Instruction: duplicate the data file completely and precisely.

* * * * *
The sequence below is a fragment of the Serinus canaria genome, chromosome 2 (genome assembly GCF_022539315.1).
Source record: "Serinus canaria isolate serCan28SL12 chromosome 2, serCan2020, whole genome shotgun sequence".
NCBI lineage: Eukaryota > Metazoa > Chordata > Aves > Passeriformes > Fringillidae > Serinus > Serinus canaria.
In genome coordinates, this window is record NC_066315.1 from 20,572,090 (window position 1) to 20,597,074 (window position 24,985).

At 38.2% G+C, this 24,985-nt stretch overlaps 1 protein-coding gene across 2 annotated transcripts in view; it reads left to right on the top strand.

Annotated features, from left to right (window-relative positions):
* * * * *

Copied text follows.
The sequence below is a fragment of the Serinus canaria genome, chromosome 2 (genome assembly GCF_022539315.1).
Source record: "Serinus canaria isolate serCan28SL12 chromosome 2, serCan2020, whole genome shotgun sequence".
NCBI lineage: Eukaryota > Metazoa > Chordata > Aves > Passeriformes > Fringillidae > Serinus > Serinus canaria.
In genome coordinates, this window is record NC_066315.1 from 20,572,090 (window position 1) to 20,597,074 (window position 24,985).

At 38.2% G+C, this 24,985-nt stretch overlaps 1 protein-coding gene across 2 annotated transcripts in view; it reads left to right on the top strand.

Annotated features, from left to right (window-relative positions):